~ Archive for December 16, 2003 ~

Godforsaken Sea

13

Just finished Derek Lundy’s Godforsaken Sea, a book about the 1996-97 Vendee Globe, a solo non-stop sailboat race from France down the west coast of Africa, around Antarctica, and back to France via the east coast of South America.  In the best case you’re by yourself for 100-150 days amongst some of the world’s roughest waters and highest winds.  In about half the cases you don’t make it back at all, leaving your capsized boat to sink while you bob about in a liferaft waiting for the Australian military to pick you up.  Gerry Roufs, a Canadian sailor in the ’96-97 race, vanished without activating his EPIRB, leaving behind a young wife and daughter.


Even if you get seasick just looking at a boat, as I do, and have never understood the attraction of “racing” along at 1/5th the speed of George H.W. Bush’s fancy powerboat, the book is interesting.  Sleep turns out to be a huge challenge for the competitors.  A properly captained boat maintains a continuous watch for (a) big waves, (b) other boats, (c) other bad stuff.  Sadly this isn’t possible with only one person on board so the next best thing is to sleep in short stretches.  It turns out the optimum rest in the minimum time for humans is achieved with 6-7 hours of sleep per day broken up into at least two periods.  Most people get their best sleep between 3 and 6 a.m. and then between 3 and 5:30 pm.  Sleeping for one long stretch every night is wasteful and may be a purely cultural phenomenon.  Note that some of the world’s most productive individuals, e.g., Winston Churchill, were known to supplement a short night’s sleep with an afternoon nap.  People in Buenos Aires must be doing this as well.


Antoine De Saint-Exupery, in Wind, Sand and Stars (a must-read, by the way), said that “the machine does not isolate man from the great problems of nature but plunges him more deeply into them.”  As the sailing machines get more sophisticated and the world a bit smaller you’d expect sailboat races to become safer.  Boats are in constant satellite beacon, email, fax, and satphone contact with race officials and support teams back home.  If things go really badly the sailor can always activate an EPIRB and out come the Australians to pick them up.  Humans, however, apparently are able to factor in all of this new gadgets and use them to shave time off the records rather than increasing their safety.  A sailor with an EPIRB and a radar will go farther south, which shortens the distance around Antarctica but also greatly increases the probability of collision with an iceberg (maybe detected by the radar in advance) or some flat chunks of ice.  Sailors accustomed to the Australians’ heroic efforts have come to grief when they ran into trouble in Chilean waters, the Chilean Navy and Air Force being disinclined to take risks or even to initiate searches.  Lundy notes “Because the technology was there, because they could stay in contact with the world and call on its search-and-rescue resources when they needed them, the sailors did theings they might not have done if they hadn’t had the technology on board.  The reckless swings deep into the higher latitudes of the fifties, sailing fast through the drift ice, cutting the mileage to the Horn–these were all recent Southern Ocean tactics, adopted in the various BOC and Vendee Globe races.”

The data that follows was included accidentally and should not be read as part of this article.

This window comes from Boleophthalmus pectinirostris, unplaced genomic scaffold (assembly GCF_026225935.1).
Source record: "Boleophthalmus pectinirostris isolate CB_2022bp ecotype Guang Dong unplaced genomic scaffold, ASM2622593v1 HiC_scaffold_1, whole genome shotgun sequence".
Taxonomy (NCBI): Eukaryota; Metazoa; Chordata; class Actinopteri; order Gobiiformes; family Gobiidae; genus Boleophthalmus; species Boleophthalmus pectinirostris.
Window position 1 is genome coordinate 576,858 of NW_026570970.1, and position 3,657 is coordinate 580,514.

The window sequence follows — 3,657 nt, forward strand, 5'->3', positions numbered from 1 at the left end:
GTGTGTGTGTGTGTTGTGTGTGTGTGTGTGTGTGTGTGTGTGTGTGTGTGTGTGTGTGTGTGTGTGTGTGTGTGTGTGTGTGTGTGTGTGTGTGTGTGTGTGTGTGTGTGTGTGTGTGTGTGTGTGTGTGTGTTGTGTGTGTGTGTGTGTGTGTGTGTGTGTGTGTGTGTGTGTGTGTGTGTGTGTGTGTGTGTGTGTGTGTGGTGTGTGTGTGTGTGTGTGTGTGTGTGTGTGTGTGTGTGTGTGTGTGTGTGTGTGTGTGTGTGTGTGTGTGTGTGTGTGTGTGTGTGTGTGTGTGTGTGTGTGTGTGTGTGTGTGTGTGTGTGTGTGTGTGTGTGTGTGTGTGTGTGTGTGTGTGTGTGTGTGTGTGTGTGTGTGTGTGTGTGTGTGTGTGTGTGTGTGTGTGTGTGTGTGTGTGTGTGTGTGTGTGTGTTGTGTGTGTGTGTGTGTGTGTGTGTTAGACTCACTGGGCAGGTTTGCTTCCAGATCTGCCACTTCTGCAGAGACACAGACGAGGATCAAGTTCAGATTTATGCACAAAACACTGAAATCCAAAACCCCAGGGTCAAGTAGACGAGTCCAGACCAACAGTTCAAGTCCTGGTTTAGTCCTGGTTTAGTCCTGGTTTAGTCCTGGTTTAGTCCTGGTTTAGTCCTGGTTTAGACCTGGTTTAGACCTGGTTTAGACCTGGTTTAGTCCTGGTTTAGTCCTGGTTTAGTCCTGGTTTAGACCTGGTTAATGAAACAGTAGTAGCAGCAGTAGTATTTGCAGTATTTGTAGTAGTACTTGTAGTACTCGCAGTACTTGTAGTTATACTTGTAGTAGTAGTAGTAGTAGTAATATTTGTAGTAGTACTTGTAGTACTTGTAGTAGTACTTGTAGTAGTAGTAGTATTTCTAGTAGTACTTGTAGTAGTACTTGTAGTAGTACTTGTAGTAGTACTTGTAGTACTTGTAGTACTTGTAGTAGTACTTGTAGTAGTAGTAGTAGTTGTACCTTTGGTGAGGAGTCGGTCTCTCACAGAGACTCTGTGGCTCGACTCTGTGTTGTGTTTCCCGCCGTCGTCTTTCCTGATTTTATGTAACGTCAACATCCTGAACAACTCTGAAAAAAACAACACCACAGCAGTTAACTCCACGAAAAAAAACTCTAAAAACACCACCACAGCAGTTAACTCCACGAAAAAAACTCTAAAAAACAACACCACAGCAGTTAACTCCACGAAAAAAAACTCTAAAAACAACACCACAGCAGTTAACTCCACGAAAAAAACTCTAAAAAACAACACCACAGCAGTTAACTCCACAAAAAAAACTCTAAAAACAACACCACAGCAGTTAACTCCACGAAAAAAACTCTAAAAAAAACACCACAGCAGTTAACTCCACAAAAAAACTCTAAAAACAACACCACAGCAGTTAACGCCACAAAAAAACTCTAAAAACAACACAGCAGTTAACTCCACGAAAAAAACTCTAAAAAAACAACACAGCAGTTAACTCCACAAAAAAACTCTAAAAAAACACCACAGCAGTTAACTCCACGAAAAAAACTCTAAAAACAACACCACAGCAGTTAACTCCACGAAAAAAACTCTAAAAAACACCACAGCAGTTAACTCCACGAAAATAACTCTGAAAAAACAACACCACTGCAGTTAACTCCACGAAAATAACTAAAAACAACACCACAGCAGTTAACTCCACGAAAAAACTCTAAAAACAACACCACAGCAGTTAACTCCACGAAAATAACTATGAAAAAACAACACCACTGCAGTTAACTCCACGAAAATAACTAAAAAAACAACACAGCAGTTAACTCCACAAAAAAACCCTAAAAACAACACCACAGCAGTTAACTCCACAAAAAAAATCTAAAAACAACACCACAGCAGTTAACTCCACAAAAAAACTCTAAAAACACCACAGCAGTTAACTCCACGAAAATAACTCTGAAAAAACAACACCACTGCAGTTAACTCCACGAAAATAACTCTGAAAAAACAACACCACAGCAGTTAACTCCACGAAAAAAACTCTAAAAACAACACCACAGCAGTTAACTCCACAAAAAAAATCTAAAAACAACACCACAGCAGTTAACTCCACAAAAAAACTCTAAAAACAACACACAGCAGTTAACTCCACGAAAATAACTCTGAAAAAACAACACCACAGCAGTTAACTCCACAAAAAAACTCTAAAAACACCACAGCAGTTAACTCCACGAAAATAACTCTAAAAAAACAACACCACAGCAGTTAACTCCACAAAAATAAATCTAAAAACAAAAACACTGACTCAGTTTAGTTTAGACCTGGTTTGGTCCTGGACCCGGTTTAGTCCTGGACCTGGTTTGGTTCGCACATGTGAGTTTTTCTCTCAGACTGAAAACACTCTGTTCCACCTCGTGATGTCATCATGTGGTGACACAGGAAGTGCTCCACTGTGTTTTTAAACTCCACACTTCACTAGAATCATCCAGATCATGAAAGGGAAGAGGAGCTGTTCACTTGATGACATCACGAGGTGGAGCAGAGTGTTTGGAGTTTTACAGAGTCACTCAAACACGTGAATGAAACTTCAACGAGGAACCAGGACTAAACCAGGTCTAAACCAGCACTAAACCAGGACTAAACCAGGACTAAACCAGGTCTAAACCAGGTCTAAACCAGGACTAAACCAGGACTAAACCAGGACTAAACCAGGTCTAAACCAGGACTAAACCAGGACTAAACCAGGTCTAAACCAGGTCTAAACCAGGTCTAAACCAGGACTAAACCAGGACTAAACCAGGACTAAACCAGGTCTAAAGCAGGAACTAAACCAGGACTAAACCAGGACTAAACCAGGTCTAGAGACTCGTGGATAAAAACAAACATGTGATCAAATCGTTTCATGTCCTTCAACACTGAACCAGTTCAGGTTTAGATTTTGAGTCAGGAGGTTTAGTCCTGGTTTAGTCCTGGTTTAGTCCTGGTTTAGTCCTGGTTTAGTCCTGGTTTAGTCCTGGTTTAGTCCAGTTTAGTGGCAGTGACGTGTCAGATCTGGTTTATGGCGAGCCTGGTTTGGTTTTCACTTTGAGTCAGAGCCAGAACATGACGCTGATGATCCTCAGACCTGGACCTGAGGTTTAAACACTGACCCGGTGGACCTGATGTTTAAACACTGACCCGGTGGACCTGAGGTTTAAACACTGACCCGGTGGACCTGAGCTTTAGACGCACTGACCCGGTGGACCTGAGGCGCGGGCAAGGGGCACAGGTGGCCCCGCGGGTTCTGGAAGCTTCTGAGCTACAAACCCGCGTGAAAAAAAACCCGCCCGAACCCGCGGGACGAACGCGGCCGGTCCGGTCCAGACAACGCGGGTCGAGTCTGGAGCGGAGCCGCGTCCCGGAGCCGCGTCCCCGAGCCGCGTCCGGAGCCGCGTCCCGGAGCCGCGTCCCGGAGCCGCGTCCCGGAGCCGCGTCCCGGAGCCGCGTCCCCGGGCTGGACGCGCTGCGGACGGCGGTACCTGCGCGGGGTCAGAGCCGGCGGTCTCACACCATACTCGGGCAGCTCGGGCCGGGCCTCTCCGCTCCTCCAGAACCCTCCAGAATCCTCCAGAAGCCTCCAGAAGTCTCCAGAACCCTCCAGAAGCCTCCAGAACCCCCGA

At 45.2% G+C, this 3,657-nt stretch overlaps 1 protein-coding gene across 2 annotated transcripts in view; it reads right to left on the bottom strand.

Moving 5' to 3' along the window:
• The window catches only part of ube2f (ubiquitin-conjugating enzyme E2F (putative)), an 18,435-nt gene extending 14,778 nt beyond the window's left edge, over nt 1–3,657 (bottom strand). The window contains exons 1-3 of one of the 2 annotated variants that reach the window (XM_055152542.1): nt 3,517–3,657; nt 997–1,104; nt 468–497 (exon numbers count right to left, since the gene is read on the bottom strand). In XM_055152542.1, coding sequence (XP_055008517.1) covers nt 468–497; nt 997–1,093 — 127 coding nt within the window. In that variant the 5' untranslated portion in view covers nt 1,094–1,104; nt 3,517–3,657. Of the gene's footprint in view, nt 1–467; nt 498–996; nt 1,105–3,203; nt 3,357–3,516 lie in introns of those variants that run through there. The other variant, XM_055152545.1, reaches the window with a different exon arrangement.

This human attitude is familiar.  For example, a friend is using my minivan right now back in Boston.  Someone in a big SUV ran into her little Honda Civic on the highway and then ran away.  The SUV driver was going 20 mph faster than all the other cars on a snowy miserable Boston night.  He probably felt safe with 4WD, antilock brakes, air bags, and seat belts, not to mention 5000 lbs. of extra bulk, and did things that someone in a simpler smaller car would not have done.  Insurance statistics show that antilock brakes haven’t lived up to originally high expectations for preventing accidents and saving lives.  People apparently factor the extra protection into their calculations and use it to push right back up to their previous limit for risk.  Reference:  “Condoms and seat belts: the parallels and the lessons”, Richens J, Imrie J, Copas A, Lancet. 2000 Jan 29;355(9201):400-3.


In Redefining Airmanship, a book for flying nerds, the author cites a U.S. Navy study that found that total flying experience did not reduce accident rates.  Pilots who had more than 500 hours in the same type of airplane were safer in that airplane than pilots who were new to a type of plane.  But otherwise the pilots with tremendous experience weren’t any safer than young punks.  The very experienced pilots were indeed more skilled but they used their skill to take more risks and tackle more ambitious projects, pushing right up to the point where the statistical risk they took was the same as when they’d started to fly.


Back on the theme of the Southern Ocean, it has been summarized in fewer words:



Below 40 degrees south there is no law;
below 50 degrees south there is no God.


— Old sailor’s saying


I’ll be there on Tuesday (Ushuaia, Argentina, 54 49 South latitude).

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